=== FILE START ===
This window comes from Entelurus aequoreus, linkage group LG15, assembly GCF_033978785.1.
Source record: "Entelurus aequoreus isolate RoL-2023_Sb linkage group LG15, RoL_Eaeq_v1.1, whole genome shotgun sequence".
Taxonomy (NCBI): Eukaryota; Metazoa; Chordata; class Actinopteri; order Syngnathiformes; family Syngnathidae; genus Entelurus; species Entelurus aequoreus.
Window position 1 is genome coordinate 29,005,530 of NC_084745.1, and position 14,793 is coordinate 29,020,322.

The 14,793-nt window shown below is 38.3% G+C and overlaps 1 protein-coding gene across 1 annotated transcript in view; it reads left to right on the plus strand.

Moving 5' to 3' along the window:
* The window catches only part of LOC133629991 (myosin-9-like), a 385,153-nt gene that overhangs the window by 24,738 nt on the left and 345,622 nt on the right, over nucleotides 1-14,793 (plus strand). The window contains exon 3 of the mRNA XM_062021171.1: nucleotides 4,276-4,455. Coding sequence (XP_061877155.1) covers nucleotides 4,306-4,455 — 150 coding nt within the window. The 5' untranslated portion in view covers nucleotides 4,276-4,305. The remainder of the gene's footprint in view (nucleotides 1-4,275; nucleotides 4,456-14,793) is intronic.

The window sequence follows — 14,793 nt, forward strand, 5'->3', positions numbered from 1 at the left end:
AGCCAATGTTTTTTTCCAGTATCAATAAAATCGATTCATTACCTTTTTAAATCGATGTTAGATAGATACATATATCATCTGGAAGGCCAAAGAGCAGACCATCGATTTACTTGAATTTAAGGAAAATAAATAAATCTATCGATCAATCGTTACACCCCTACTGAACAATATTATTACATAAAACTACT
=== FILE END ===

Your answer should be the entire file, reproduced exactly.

This window comes from Entelurus aequoreus, linkage group LG15, assembly GCF_033978785.1.
Source record: "Entelurus aequoreus isolate RoL-2023_Sb linkage group LG15, RoL_Eaeq_v1.1, whole genome shotgun sequence".
Taxonomy (NCBI): Eukaryota; Metazoa; Chordata; class Actinopteri; order Syngnathiformes; family Syngnathidae; genus Entelurus; species Entelurus aequoreus.
Window position 1 is genome coordinate 29,005,530 of NC_084745.1, and position 14,793 is coordinate 29,020,322.

The 14,793-nt window shown below is 38.3% G+C and overlaps 1 protein-coding gene across 1 annotated transcript in view; it reads left to right on the plus strand.

Moving 5' to 3' along the window:
* The window catches only part of LOC133629991 (myosin-9-like), a 385,153-nt gene that overhangs the window by 24,738 nt on the left and 345,622 nt on the right, over nucleotides 1-14,793 (plus strand). The window contains exon 3 of the mRNA XM_062021171.1: nucleotides 4,276-4,455. Coding sequence (XP_061877155.1) covers nucleotides 4,306-4,455 — 150 coding nt within the window. The 5' untranslated portion in view covers nucleotides 4,276-4,305. The remainder of the gene's footprint in view (nucleotides 1-4,275; nucleotides 4,456-14,793) is intronic.

The window sequence follows — 14,793 nt, forward strand, 5'->3', positions numbered from 1 at the left end:
AGCCAATGTTTTTTTCCAGTATCAATAAAATCGATTCATTACCTTTTTAAATCGATGTTAGATAGATACATATATCATCTGGAAGGCCAAAGAGCAGACCATCGATTTACTTGAATTTAAGGAAAATAAATAAATCTATCGATCAATCGTTACACCCCTACTGAACAATATTATTACATAAAACTACT